1

Hey car overheating and have no heat,it doesn't over hit when idle.but when the car start moving them temp rise quick.I check the radiator the top hose is warm and the bottom hose is cold

  • 1
    Doggy. Looks like your first time posting here. Welcome. It’s not clear at all what’s going on with your car. Year/ Make/ Model, odometer mileage and your location would be very helpful. Possible clogged radiator, low coolant, bad pump or cooling fan issue? – zipzit Jan 28 '18 at 11:51
  • Thank you for the enlightenment.I have 2004 Honda civic lx 5 speed coupe....175k miles on it I live in Massachusetts. – Doggy Jan 28 '18 at 16:41
  • This seems to be an overwhelming problem with the D17A1 engines. I can say this because mine (I have an '03 LX) does the same exact thing. The largest problem I see right now with my Civic is it continually eats coolant. As long as I keep it full at the radiator, it won't overheat and it will blow hot air from the heater. It doesn't matter what the amount of coolant you have in the overflow, either. I don't have a fix for it, but I'm going to be putting a new engine in the car because the previous owner let it overheat one too many times. – Pᴀᴜʟsᴛᴇʀ2 Jan 28 '18 at 22:56
1

Hey car overheating and have no heat

I take that to mean that your temp gauge rises very high (perhaps a warning light) and that you are unable to get warm in the passenger compartment in the winter.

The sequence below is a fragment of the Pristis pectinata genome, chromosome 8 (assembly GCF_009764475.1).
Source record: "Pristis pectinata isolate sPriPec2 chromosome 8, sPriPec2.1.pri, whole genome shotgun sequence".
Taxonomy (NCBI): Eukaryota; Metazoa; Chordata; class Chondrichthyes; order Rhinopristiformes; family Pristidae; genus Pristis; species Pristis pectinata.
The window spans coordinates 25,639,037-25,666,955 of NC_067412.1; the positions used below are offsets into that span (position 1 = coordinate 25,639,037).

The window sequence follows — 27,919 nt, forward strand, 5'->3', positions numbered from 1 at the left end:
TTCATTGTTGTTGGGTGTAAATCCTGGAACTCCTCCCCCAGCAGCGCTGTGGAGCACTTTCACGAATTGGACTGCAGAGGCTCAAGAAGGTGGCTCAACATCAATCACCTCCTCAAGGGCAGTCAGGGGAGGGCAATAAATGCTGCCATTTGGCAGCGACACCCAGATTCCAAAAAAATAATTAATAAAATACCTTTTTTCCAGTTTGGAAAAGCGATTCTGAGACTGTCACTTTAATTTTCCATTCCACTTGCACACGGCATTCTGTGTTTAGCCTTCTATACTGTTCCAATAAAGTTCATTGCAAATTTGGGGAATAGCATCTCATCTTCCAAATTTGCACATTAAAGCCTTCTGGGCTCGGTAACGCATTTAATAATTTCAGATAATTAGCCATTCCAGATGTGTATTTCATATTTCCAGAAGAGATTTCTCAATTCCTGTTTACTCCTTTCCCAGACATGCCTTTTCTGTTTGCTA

If I understand that correctly, I believe that you've got a huge air bubble inside the cooling system, and the coolant level is way low.

I'm pretty sure your system uses an overflow bottle to ensure that the cooling system is ALWAYS topped up. My guess is you've got a bad radiator cap, or perhaps a cracked overflow hose. You may well have a coolant leak as well.

Its important to top of the coolant system when the engine is cold. Use a 50/50% mix of distilled water and antifreeze. Don't use plain tap water, that will cause sludge in your radiator over time.

When you do the initial top off you will also want to open a coolant bleeder valve. It should be somewhere near the top of the engine. This enables you to fill the coolant system and get out most of the air inside.

Check both springs on the radiator cap. My guess is on your cap, that small disk hangs loose.

Radiator Cap

The way this should work is you have a nearly topped off radiator (when engine is totally cold) and an overflow bottle filled to mark on the side of the bottle. What should happen is that when you drive the car, the engine warms up and the coolant expands a bit. After you park the car at night, the engine cools down. As it cools it shrinks a bit. When it does this it creates a vacuum in the cooling system and should suck coolant from the overflow bottle back into the engine.

After a proper initial fill and two or three drive cycles there should be absolutely no air trapped inside your cooling system.

Now if I've misunderstood your comment about have no heat that changes the conversation.

A couple of tips.

  • I recommend you purchase a Haynes or Chilton type repair manual for your car. $30 well spent. That book should also detail the coolant fill / bleed operation in detail.
  • If they have one near you, AutoZone has this amazing tool loaner program. You leave a 100% refundable deposit on special tools. One of the tools they have is a really nice coolant tester. You place it on the radiator fill (engine off!), pump the thing to 13 psi and look for coolant leaks. Very easy and safe to use.
| improve this answer | |

Your Answer

By clicking “Post Your Answer”, you agree to our terms of service, privacy policy and cookie policy

Not the answer you're looking for? Browse other questions tagged or ask your own question.